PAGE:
Today’s the day! And there was only one birthday cake we could truly make to celebrate 20 years of Harry Potter– the original in the book is a beachball-sized golden snitch birthday cake that Mrs. Weasley makes Harry. To make sure I didn’t muck it up though, I also made a mini size using the Wilton sports ball cake pan to test out the steps before trying it on the bigger cake. (The beach ball sized cake is half made in the kitchen at the moment!)
For those who have been following along for the past 20 days, I hope you’ve enjoyed all the Harry Potter recipes we’ve been making to celebrate the publication of Harry Potter 20 years ago. If you’ve missed any, I’ll post a list of the 20 recipes at the bottom of this post.
Cream together 2 cups white sugar, 300g of the butter and 6 eggs. Then add in 3 cups self-raising flour and 1 cup plain flour, and finish off by adding in 1 1/4 cups of milk and 3 tsp vanilla essence.
Preheat the oven to 140C, and with extra butter, grease a Wilton sports ball cake pan (preferably also cut a strip of baking paper and lay across the centre with edges dangling out, to help when it’s time to remove the cake.
Pour in the batter until you have 2 cm extra of space before you reach the top of the pan.
Bake for ~2 hours until a skewer comes out clean, when pressed into the centre of the cake.
Remove from the oven and let cool for at least 1 hour.
Take your buttercream icing, and spread over the cake as smoothly as possible.
To get an almost glass like finish, take very wet hands and smooth the icing down.
Pop into the fridge for 1 hour to firm up.
Stack your cake together on a cake stand and use icing inbetween the layers, and smooth any edges around the sides.
Place in the fridge again for another 1/2 hour.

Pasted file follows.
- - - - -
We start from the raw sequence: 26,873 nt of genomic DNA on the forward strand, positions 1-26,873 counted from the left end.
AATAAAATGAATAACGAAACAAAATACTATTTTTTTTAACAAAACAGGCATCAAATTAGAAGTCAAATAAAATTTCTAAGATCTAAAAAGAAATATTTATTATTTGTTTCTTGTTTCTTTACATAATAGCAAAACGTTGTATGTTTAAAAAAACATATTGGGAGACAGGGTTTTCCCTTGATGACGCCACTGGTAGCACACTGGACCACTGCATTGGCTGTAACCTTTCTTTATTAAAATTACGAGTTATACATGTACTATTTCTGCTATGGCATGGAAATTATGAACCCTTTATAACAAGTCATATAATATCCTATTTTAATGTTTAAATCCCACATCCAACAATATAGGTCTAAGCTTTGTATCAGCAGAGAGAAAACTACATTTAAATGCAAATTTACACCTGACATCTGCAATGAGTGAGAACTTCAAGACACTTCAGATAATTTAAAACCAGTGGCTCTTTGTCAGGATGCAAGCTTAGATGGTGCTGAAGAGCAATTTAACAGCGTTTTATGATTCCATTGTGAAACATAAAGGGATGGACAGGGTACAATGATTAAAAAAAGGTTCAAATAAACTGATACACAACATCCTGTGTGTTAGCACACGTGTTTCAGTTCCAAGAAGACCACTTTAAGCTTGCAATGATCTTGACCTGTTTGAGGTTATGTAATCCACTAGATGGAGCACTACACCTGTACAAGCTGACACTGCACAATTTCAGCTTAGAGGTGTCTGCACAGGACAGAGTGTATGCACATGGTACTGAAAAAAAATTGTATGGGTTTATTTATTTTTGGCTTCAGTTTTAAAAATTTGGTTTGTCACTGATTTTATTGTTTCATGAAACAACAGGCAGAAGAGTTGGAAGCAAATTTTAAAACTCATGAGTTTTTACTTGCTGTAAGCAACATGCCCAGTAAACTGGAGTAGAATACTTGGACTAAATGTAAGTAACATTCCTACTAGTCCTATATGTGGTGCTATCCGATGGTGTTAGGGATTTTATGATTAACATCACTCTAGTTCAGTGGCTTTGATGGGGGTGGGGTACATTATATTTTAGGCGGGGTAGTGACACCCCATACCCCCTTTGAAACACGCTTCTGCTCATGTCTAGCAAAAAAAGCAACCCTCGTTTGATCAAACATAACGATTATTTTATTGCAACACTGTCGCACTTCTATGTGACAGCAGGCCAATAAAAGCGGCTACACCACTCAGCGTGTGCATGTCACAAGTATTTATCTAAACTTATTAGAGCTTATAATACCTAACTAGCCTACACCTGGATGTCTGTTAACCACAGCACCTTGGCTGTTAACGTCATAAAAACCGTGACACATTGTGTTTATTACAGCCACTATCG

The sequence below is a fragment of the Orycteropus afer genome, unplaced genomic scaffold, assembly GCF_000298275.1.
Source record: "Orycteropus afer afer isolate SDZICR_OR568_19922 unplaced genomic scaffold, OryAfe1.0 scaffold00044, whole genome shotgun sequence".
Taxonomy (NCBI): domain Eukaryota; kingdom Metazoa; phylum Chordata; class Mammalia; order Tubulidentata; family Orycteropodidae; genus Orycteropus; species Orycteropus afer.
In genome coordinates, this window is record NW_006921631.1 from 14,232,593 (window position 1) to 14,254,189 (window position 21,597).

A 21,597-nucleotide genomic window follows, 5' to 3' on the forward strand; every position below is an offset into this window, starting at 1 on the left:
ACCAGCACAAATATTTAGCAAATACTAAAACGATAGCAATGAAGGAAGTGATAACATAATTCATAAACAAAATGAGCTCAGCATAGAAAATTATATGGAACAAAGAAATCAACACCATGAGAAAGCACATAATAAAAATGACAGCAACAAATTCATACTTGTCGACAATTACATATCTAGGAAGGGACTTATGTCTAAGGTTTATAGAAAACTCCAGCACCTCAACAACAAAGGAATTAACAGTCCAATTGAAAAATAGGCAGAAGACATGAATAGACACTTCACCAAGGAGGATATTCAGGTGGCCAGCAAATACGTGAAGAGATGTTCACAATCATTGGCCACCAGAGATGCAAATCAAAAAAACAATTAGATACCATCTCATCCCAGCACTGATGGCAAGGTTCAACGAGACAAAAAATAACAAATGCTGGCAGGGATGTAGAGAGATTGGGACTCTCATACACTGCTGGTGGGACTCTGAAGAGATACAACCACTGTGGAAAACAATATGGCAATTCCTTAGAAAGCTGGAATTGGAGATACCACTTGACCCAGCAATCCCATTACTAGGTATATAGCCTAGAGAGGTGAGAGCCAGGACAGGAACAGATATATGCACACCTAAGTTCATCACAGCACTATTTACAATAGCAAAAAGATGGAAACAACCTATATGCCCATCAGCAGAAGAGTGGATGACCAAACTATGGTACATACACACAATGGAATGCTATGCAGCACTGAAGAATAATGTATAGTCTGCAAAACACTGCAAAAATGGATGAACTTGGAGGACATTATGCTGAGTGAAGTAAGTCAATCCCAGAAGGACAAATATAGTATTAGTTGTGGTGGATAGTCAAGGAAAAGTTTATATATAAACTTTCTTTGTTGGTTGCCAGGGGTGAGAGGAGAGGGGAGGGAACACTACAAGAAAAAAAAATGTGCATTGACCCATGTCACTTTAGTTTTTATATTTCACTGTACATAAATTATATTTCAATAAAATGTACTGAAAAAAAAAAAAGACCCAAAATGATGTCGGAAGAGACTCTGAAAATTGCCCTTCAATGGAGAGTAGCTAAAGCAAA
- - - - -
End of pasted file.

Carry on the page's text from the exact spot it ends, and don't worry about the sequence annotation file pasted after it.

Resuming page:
Mix together a white and yellow fondant or rolled icing, then roll out on a lightly dusted (with icing sugar) counter.
Cover the cake with the fondant (I’d suggest following this tutorial by RoseBakes for this step).
Take a knife and lightly draw out the snitch pattern onto your cake.
Roll out extra fondant into thin strips, and, using water, your fingers, and a wooden skewer, press the strips into place. I press the edges down into the cake’s fondant layer, then use the smooth surface of my nail to make the line as invisible as possible.
Since we used water, let that dry for at least an hour (I covered with cling wrap though so it wouldn’t crack).
Take your Wilton Color Mist in gold and completely coat the cake.
Go back in with a fine tipped clean paintbrush in a brown or dark yellow where the shadows would fall, then highlight using a silver. I also used Wilton Color Mist in silver to give the cake some extra dimension, spraying a bit more intensely on a patch on the front, and directly on top.
Split your wing ingredients in half as you’ll need to make these in two batches.
In a saucepan over medium heat, stir together 1 cup white sugar, 1/2 cup water, 1/2 glucose syrup and 1/4 tsp cream of tartar.
Let the candy cook until it reaches 300F, then remove from the heat.
Pour onto a silicone mat, and pop on your candy making gloves.
Lift the edges of the candy and pull into the centre until the whole candy can be picked up.
Start pulling and twisting until the candy becomes shiny, and is hard to pull.
Split into two parts, and roll and pull each piece into long strips.
Let them cool on the mat, slightly curved.
Once they’re firm, but still slightly malleable if gently coaxed, press each end into the cake on either side on the top. You’ll want to press them in deep for support.
Gently shape them into the curve you want (but don’t force them otherwise they may snap) and use a frame (I used small cardboard boxes) to support them while they dry.
Make the second batch of the candy.
While it’s cooking, take a whisk, and use metal snippers to cut the whisk ends, and splay the edges outwards.
Once the candy reached 300F, remove from the heat and use the whisk to flick the candy over the wings.
Take a little bit of extra fondant and press around the base of the wing, and touch up with the gold Colour Mist.
Now you’re ready to serve!
The vanilla pound cake recipe is followed from taste.com.au. It’s been my go-to pound cake recipe for years now! Pourable fondant recipe is adapted from sprinklebakes.com